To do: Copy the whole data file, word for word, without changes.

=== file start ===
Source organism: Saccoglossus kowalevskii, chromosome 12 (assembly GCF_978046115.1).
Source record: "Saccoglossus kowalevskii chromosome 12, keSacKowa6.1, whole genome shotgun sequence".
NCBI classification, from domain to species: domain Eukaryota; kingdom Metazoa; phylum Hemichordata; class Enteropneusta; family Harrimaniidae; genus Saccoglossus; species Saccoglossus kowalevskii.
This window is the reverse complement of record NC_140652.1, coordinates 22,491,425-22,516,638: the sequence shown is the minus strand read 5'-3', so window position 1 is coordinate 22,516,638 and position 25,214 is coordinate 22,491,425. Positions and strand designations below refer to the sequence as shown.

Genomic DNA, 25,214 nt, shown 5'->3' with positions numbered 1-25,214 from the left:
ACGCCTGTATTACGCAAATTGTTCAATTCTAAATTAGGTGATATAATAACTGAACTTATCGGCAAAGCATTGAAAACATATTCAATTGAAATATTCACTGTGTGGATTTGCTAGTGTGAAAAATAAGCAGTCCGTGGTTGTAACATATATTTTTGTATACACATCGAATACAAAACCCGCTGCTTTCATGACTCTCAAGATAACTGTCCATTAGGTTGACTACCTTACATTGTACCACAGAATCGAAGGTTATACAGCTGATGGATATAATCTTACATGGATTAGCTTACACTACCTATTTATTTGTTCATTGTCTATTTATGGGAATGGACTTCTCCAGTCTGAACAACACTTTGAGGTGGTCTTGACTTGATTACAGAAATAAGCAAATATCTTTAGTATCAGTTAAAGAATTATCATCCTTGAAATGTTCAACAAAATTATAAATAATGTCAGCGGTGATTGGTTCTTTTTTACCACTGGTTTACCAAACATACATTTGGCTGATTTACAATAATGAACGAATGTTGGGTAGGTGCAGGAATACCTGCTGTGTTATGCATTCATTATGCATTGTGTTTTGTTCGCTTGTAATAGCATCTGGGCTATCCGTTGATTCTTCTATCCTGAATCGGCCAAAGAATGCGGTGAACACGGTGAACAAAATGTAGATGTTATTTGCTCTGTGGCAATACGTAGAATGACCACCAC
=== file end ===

Source organism: Saccoglossus kowalevskii, chromosome 12 (assembly GCF_978046115.1).
Source record: "Saccoglossus kowalevskii chromosome 12, keSacKowa6.1, whole genome shotgun sequence".
NCBI classification, from domain to species: domain Eukaryota; kingdom Metazoa; phylum Hemichordata; class Enteropneusta; family Harrimaniidae; genus Saccoglossus; species Saccoglossus kowalevskii.
This window is the reverse complement of record NC_140652.1, coordinates 22,491,425-22,516,638: the sequence shown is the minus strand read 5'-3', so window position 1 is coordinate 22,516,638 and position 25,214 is coordinate 22,491,425. Positions and strand designations below refer to the sequence as shown.

Genomic DNA, 25,214 nt, shown 5'->3' with positions numbered 1-25,214 from the left:
ACGCCTGTATTACGCAAATTGTTCAATTCTAAATTAGGTGATATAATAACTGAACTTATCGGCAAAGCATTGAAAACATATTCAATTGAAATATTCACTGTGTGGATTTGCTAGTGTGAAAAATAAGCAGTCCGTGGTTGTAACATATATTTTTGTATACACATCGAATACAAAACCCGCTGCTTTCATGACTCTCAAGATAACTGTCCATTAGGTTGACTACCTTACATTGTACCACAGAATCGAAGGTTATACAGCTGATGGATATAATCTTACATGGATTAGCTTACACTACCTATTTATTTGTTCATTGTCTATTTATGGGAATGGACTTCTCCAGTCTGAACAACACTTTGAGGTGGTCTTGACTTGATTACAGAAATAAGCAAATATCTTTAGTATCAGTTAAAGAATTATCATCCTTGAAATGTTCAACAAAATTATAAATAATGTCAGCGGTGATTGGTTCTTTTTTACCACTGGTTTACCAAACATACATTTGGCTGATTTACAATAATGAACGAATGTTGGGTAGGTGCAGGAATACCTGCTGTGTTATGCATTCATTATGCATTGTGTTTTGTTCGCTTGTAATAGCATCTGGGCTATCCGTTGATTCTTCTATCCTGAATCGGCCAAAGAATGCGGTGAACACGGTGAACAAAATGTAGATGTTATTTGCTCTGTGGCAATACGTAGAATGACCACCAC